Evolution (again) is the scientific description on how speciation occurs. Communism is a political system. Marx was a philosopher. Darwinism is in direct disagreement with Marxism....where Darwinism was co-opted for a negative purpose was by Francis Galton (one of the founders of forensics) who also was a leader of the early eugenics movement. Darwin was in complete disagreement with Galton as Galton had completely misunderstood evolutionary theory and proposed that the upper classes of society were "fitter" and superior. Eugenics has been debunked as horse caca by science since the 60's.


This message is a reply to:
 Message 18 by compmage, posted 09-10-2002 11:58 AM compmage has replied

Replies to this message:
 Message 23 by compmage, posted 09-10-2002 1:45 PM Mammuthus has replied

Minnemooseus
Member
Posts: 3883
From: Duluth, Minnesota, U.S. (West end of Lake Superior)
Joined: 11-11-2001
Member Rating: 3.3


Message 20 of 33 (17100)
09-10-2002 1:01 PM
Reply to: Message 11 by compmage
09-09-2002 9:21 AM


quote:
Lastly. The dating techniques I still not sure one way or the other. It is based of the deteriation cicles of certain elements in the bones, but how can you be sure what the element ratio was in the beginning? A living Mollusk was carbon dated, and found to have been dead for 3000 year. This must be because there were already of the deteriated material in the Mollusk.(Science, Vol 141 (1963) pg 634)
Lava rocks were dated by the more reliable Potassium Argon Method to be 3 billion years old, yet the volcano errupted in 1801. (Journal of Geophysical research Vol 73 July 15, 1968, Pg 4601)

Joe Meert and others have already made substantial replys to this topic, but I'll add a few comments.

Both of the above originated in peer reviewed journals. Apparently, both articles are about studies of situations where the respective radiometric methods gave erronious results. I must presume that there was also substantial discussion (in the original articles), on why the methods gave the results. I must also presume that the creationist(s) have chosen to focus in on the bad results, and ignore the discussion on the whys of the bad results.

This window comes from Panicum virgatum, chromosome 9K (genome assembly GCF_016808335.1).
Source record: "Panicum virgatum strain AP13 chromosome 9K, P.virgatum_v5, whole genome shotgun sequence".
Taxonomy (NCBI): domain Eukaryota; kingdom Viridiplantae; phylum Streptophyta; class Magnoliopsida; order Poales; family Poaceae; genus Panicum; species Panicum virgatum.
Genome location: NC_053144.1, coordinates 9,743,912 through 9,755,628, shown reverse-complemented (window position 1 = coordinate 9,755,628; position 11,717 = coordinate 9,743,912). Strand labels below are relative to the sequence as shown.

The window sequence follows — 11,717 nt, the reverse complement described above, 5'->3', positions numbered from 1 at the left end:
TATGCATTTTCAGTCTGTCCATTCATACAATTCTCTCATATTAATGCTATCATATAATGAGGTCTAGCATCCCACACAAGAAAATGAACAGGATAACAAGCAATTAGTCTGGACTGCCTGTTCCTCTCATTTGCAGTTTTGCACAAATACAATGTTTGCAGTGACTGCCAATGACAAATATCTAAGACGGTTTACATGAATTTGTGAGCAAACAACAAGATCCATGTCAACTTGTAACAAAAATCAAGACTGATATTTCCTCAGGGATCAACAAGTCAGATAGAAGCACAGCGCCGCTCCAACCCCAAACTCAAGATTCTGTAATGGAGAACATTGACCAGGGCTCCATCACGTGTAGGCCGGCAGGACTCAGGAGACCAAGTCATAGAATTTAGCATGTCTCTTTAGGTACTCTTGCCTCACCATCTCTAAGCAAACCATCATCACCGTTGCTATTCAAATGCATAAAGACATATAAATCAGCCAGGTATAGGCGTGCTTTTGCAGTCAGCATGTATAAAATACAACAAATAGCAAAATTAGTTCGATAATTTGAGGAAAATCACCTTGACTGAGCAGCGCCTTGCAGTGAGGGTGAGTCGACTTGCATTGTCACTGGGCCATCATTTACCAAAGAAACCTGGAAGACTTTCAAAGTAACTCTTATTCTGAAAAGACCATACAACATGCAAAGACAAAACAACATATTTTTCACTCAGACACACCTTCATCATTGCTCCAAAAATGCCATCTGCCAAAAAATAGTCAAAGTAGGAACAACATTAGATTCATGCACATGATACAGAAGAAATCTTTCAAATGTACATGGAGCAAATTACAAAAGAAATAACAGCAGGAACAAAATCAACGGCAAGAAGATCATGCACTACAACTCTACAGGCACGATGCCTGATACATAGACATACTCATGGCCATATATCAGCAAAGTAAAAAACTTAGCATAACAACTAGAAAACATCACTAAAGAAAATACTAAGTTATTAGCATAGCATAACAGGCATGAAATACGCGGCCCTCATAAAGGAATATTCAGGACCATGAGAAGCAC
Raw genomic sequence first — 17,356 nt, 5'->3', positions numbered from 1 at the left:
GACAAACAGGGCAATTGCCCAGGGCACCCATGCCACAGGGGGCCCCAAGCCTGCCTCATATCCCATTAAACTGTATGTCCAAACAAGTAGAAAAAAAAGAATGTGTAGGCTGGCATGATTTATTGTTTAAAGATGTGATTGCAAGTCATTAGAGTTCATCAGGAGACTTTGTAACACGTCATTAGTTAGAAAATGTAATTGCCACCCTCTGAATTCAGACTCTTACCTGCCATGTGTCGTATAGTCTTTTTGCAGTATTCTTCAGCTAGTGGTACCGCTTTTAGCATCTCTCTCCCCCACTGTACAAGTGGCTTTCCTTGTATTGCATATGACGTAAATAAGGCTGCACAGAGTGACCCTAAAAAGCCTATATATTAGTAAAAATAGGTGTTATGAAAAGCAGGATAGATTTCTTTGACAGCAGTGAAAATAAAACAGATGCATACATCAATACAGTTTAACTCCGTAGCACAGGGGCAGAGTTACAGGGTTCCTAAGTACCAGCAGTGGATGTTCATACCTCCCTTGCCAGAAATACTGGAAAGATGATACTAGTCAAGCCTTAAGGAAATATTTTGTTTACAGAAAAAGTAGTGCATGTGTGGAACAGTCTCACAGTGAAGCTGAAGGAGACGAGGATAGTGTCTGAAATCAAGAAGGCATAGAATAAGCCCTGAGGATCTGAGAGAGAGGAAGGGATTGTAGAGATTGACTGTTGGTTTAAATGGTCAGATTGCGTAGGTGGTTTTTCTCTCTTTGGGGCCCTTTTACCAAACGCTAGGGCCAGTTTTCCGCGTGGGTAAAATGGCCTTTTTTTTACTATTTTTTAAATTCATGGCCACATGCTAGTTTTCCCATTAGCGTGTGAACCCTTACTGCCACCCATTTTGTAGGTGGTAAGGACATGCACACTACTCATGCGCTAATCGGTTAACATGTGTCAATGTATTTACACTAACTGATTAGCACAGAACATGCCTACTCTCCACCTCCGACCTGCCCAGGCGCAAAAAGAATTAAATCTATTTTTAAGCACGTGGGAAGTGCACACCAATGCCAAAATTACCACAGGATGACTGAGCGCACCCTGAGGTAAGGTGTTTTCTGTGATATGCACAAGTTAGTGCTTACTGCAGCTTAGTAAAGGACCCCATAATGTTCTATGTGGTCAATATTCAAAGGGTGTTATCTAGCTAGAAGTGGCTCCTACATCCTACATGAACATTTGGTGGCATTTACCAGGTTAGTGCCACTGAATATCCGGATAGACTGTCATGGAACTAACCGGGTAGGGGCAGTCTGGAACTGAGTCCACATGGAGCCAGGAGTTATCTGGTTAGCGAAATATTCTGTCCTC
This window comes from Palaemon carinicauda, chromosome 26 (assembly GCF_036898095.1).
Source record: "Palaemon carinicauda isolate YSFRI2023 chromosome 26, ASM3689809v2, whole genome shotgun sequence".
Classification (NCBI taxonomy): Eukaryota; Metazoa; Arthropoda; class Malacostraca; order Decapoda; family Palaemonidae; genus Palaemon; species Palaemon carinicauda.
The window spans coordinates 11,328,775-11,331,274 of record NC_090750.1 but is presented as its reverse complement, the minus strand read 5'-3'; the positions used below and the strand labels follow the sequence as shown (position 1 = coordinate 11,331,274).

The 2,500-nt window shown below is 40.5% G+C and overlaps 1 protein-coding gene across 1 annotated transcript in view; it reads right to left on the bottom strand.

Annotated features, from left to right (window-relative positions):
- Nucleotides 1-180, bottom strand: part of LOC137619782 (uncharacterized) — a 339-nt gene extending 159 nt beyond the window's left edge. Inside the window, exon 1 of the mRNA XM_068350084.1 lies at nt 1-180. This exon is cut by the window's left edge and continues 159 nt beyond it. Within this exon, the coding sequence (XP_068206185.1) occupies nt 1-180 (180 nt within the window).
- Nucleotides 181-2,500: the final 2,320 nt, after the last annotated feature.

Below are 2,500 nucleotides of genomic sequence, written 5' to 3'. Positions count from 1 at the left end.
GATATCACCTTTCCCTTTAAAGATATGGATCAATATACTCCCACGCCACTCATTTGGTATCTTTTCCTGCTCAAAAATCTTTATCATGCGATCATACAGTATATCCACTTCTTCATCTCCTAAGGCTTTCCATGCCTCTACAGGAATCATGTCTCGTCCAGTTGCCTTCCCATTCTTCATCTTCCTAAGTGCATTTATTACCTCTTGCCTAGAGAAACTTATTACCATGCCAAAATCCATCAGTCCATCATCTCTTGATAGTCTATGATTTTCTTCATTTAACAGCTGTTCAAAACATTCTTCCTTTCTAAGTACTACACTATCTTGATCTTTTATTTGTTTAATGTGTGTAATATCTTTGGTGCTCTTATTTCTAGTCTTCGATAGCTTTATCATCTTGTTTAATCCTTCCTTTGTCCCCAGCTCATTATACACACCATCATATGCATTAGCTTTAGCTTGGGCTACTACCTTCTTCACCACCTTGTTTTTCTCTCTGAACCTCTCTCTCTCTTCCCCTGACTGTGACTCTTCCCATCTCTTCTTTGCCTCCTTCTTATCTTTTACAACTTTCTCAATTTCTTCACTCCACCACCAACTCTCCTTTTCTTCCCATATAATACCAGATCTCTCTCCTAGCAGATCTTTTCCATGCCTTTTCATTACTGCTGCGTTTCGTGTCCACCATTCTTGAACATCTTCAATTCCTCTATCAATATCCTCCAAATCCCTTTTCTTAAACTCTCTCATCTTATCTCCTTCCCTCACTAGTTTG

Joe has covered the K/Ar question. My only comment is the question: Is that 3 billion year date a typo, the real number being 3 million years? Not that it really matters in the scope this discussion.

As for the carbon dating of mollusk shells. I have posted on this before, at one of the radiometric dating topics. I pulled the info from my isotope geology text.

For radiocarbon dating to be accurate, the carbon in question must have been in equilibrium with the atmosphere at the time of the life forms death. Or in the above case, while the mollusk is living. But the carbon content of seawater is often not in equilibrium with the atmosphere of the time. Rather, the carbon ratios perhaps reflects an atmosphere contact of the past. Or perhaps the carbon ratios of the sea floor sediment. There are also other potential problems.

Reference:
Principles of Isotope Geology, Gunter Faure, 1977, John Wiley & Sons, Inc.

The dating of shells is discussed on pages 315-317.

Moose

------------------
BS degree, geology, '83
Professor, geology, Whatsamatta U
Old Earth evolution - Yes
Godly creation - Maybe

[This message has been edited by minnemooseus, 09-10-2002]

[This message has been edited by minnemooseus, 09-10-2002]


This message is a reply to:
 Message 11 by compmage, posted 09-09-2002 9:21 AM compmage has replied

Replies to this message:
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frank
Inactive Member


Message 21 of 33 (17101)
09-10-2002 1:05 PM
Reply to: Message 16 by compmage
09-10-2002 11:19 AM


No problem at all Hanno.

The only actual evidence I am aware of for extraterestial life (and I understand it is not conclusive, and certainly not meant to infer the origin of life on this planet) is a meteorite found in Antarctica a number of years back. You can learn more about it at :

http://www.jpl.nasa.gov/snc/nasa1.html

Have fun here and

Clear Skies !

Frank


This message is a reply to:
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compmage
Member (Idle past 4469 days)
Posts: 601
From: South Africa
Joined: 08-04-2005


Message 22 of 33 (17103)
09-10-2002 1:39 PM
Reply to: Message 20 by Minnemooseus
09-10-2002 1:01 PM


Thank you for you cool and rational reply. Some evolusionists can become quite touchy, I noticed.

This message is a reply to:
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compmage
Member (Idle past 4469 days)
Posts: 601
From: South Africa
Joined: 08-04-2005


Message 23 of 33 (17104)
09-10-2002 1:45 PM
Reply to: Message 19 by Mammuthus
09-10-2002 12:23 PM